Also, in ascertaining the truth in responses from suspects, the use of machines can be an effective method. The machine used in the detection of deception evaluates the rate of heart-beats, blood pressure, and respiratory rates which vary when responses are true and when they are false. The use of physical observation may be inadequate in ascertaining whether a suspect's responses are true or false. The interrogations in Guantanamo require the respondents to provide truthful information that can help the military to stop terrorism. As such, the use of the mechanical detection of deception should be used in the Guantanamo interrogations to ensure that the suspects do not lie in their responses. This is because observation may be inadequate in providing the required intelligence.

Moreover, during interrogations, it is crucial to observe the law. According to the constitution, some confessions or evidence may be inadmissible in court if they violate the provisions of the constitution. The primary purpose of any interrogation is to ensure that the law is upheld and there is peace. As such, it is crucial that interrogators use information provided by a suspect to stop terrorist organizations and not just a single terror attack. For instance, if a suspect agrees to provide evidence that can convict other terrorists, the interrogators are required by the law to ensure the confession is of free will to be admissible in court. Therefore, the interrogations in Guantanamo should apply the lessons learned from law enforcement interrogations.

Further, the use of the 'truth serum' can be effective in acquiring information from a suspect. Since the interrogations in Guantanamo are outside the sovereignty of the United States, the government permits the military to use enhanced interrogation to acquire information from the suspects. Therefore, if the interrogators are sure that the suspects are holding back information, they are allowed to use the 'truth serum' during the interrogations. However, there are policies put in place that require doctors or psychologists to be present during such interrogations. The recent advancements in the war against terror have prompted that professional doctors and psychologists to be present during enhanced interrogations for the health of a suspect. Therefore, in the case a suspect is reluctant in providing intelligence to interrogators, the suspect may be injected with the drug to acquire the information that will aid in the war against terror.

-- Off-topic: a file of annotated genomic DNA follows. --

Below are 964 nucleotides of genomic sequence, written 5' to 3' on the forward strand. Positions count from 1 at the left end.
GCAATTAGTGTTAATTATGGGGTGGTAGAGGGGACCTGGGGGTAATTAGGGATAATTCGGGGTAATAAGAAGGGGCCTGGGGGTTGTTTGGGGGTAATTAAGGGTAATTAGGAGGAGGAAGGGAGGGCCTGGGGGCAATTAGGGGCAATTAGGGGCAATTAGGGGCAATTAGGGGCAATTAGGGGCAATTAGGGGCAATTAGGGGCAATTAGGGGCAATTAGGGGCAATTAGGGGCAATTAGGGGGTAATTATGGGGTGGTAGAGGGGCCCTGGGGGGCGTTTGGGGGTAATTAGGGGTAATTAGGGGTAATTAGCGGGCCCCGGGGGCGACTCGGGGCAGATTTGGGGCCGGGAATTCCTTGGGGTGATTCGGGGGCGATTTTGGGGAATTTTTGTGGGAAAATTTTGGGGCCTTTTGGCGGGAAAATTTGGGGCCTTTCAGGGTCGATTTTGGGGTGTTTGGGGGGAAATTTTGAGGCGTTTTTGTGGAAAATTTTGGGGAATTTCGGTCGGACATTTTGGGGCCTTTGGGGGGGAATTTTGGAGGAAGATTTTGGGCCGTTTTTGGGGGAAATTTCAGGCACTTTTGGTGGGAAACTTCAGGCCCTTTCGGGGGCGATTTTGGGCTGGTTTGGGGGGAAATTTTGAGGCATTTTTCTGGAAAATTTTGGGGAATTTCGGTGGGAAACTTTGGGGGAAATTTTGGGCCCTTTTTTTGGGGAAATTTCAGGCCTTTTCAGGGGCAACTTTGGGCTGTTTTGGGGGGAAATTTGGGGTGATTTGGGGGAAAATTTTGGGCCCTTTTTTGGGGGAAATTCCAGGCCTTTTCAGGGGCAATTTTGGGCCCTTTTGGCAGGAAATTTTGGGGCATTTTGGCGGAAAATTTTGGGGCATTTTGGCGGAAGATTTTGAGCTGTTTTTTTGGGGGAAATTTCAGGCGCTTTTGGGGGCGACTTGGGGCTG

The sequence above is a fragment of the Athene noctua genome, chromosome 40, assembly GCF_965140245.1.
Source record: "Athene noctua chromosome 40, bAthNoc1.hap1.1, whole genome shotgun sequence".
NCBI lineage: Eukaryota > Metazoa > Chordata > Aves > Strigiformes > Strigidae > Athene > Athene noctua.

To conclude, the Guantanamo Bay was initiated post the 9/11 era to assist in the gathering of intelligence from terror suspects. In enhancing the interrogations in Guantanamo, the interrogators should understand the importance of analytical support in identifying deception by a suspect. Subsequently, the interrogators should acquire the appropriate training in behavioral studies that utilize non-American and English subjects as well to improve their efficiency in the collection of intelligence. Further, the use of mechanical detection of deception is an effective means of identifying lies from a suspect during interrogations. Also, the interrogators are allowed to use enhanced interrogation methods including the use of 'truth serum' to gather intelligence. Therefore, the interrogations in Guantanamo Bay are effective and require slight enhancements to improve the process of intelligence gathering.


Borum, Randy. "Psychological vulnerabilities and propensities for involvement in violent extremism." Behavioral sciences & the law 32, no. 3 (2014): 286-305.

David, Gary C., Anne Warfield Rawls, and James Trainum. "Playing the interrogation game: Rapport, coercion, and confessions in police interrogations." Symbolic Interaction 41, no. 1 (2018): 3-8.

Greenberg, Ivan. "From surveillance to torture: The evolution of US interrogation practices during the War on Terror." Security Journal 28, no. 2 (2015): 165-183.

Kleinman, Steven M. "KUBARK counterintelligence interrogation review: Observations of an interrogator." Interrogation: Science and Art 209 (2006):102-104.

McClintock, Michael. "Counter-Terrorism and Human Rights since 9/11." The Ashgate Research Companion to Political Violence (2016): 24-26.

Narchet, Fadia M., Melissa B. Russano, Steven M. Kleinman, and Christian A. Meissner. "A (nearly) 360 perspective of the interrogation process: Communicating with high-value targets." Communication in investigative and legal contexts: Integrated approaches from forensic psychology, linguistics, and law enforcement (2016): 159-178.

Piazza, James A. "Terrorist suspect religious identity and public support for harsh interrogation and detention practices." Political Psychology 36, no. 6 (2015).

Srivastava, Nidhi, and Sipi Dubey. "Deception detection using artificial neural network and support vector machine." Biomedical Research 29, no. 10 (2018): 2047.